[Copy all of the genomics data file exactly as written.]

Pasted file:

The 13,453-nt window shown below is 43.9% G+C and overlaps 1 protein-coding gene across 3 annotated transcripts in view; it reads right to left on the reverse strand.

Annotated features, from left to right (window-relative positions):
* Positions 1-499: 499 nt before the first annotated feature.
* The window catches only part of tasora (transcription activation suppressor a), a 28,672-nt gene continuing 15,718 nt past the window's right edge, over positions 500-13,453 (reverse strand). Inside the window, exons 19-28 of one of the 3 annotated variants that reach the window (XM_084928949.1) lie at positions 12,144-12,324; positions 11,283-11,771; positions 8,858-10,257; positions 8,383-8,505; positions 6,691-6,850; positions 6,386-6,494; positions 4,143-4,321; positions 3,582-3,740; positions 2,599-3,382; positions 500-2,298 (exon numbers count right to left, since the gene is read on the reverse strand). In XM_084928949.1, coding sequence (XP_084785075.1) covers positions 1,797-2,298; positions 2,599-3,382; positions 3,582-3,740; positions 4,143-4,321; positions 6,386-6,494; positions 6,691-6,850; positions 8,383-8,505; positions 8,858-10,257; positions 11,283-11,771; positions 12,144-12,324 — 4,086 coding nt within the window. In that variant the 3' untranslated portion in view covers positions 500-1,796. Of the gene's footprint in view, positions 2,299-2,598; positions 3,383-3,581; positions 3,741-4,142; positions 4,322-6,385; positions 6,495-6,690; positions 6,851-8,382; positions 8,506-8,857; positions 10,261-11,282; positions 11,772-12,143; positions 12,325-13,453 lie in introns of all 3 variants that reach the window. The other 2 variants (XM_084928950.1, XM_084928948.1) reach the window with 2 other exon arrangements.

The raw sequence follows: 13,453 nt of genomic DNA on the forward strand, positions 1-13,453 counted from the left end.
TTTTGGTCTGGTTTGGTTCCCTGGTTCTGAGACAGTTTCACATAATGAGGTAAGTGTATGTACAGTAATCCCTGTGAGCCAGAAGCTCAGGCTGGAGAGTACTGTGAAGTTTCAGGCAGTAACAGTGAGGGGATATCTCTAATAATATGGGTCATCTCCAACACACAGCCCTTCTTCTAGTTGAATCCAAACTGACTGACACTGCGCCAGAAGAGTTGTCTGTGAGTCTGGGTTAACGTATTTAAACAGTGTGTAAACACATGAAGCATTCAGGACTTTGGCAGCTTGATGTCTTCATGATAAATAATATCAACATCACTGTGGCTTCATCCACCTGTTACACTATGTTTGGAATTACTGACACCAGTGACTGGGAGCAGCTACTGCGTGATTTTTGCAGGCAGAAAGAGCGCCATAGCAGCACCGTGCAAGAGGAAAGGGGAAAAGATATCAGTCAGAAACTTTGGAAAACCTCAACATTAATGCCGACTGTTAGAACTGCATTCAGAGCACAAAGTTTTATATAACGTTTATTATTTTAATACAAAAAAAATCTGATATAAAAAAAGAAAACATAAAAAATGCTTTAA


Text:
The 13,453-nt window shown below is 43.9% G+C and overlaps 1 protein-coding gene across 3 annotated transcripts in view; it reads right to left on the reverse strand.

Annotated features, from left to right (window-relative positions):
* Positions 1-499: 499 nt before the first annotated feature.
* The window catches only part of tasora (transcription activation suppressor a), a 28,672-nt gene continuing 15,718 nt past the window's right edge, over positions 500-13,453 (reverse strand). Inside the window, exons 19-28 of one of the 3 annotated variants that reach the window (XM_084928949.1) lie at positions 12,144-12,324; positions 11,283-11,771; positions 8,858-10,257; positions 8,383-8,505; positions 6,691-6,850; positions 6,386-6,494; positions 4,143-4,321; positions 3,582-3,740; positions 2,599-3,382; positions 500-2,298 (exon numbers count right to left, since the gene is read on the reverse strand). In XM_084928949.1, coding sequence (XP_084785075.1) covers positions 1,797-2,298; positions 2,599-3,382; positions 3,582-3,740; positions 4,143-4,321; positions 6,386-6,494; positions 6,691-6,850; positions 8,383-8,505; positions 8,858-10,257; positions 11,283-11,771; positions 12,144-12,324 — 4,086 coding nt within the window. In that variant the 3' untranslated portion in view covers positions 500-1,796. Of the gene's footprint in view, positions 2,299-2,598; positions 3,383-3,581; positions 3,741-4,142; positions 4,322-6,385; positions 6,495-6,690; positions 6,851-8,382; positions 8,506-8,857; positions 10,261-11,282; positions 11,772-12,143; positions 12,325-13,453 lie in introns of all 3 variants that reach the window. The other 2 variants (XM_084928950.1, XM_084928948.1) reach the window with 2 other exon arrangements.

The raw sequence follows: 13,453 nt of genomic DNA on the forward strand, positions 1-13,453 counted from the left end.
TTTTGGTCTGGTTTGGTTCCCTGGTTCTGAGACAGTTTCACATAATGAGGTAAGTGTATGTACAGTAATCCCTGTGAGCCAGAAGCTCAGGCTGGAGAGTACTGTGAAGTTTCAGGCAGTAACAGTGAGGGGATATCTCTAATAATATGGGTCATCTCCAACACACAGCCCTTCTTCTAGTTGAATCCAAACTGACTGACACTGCGCCAGAAGAGTTGTCTGTGAGTCTGGGTTAACGTATTTAAACAGTGTGTAAACACATGAAGCATTCAGGACTTTGGCAGCTTGATGTCTTCATGATAAATAATATCAACATCACTGTGGCTTCATCCACCTGTTACACTATGTTTGGAATTACTGACACCAGTGACTGGGAGCAGCTACTGCGTGATTTTTGCAGGCAGAAAGAGCGCCATAGCAGCACCGTGCAAGAGGAAAGGGGAAAAGATATCAGTCAGAAACTTTGGAAAACCTCAACATTAATGCCGACTGTTAGAACTGCATTCAGAGCACAAAGTTTTATATAACGTTTATTATTTTAATACAAAAAAAATCTGATATAAAAAAAGAAAACATAAAAAATGCTTTAA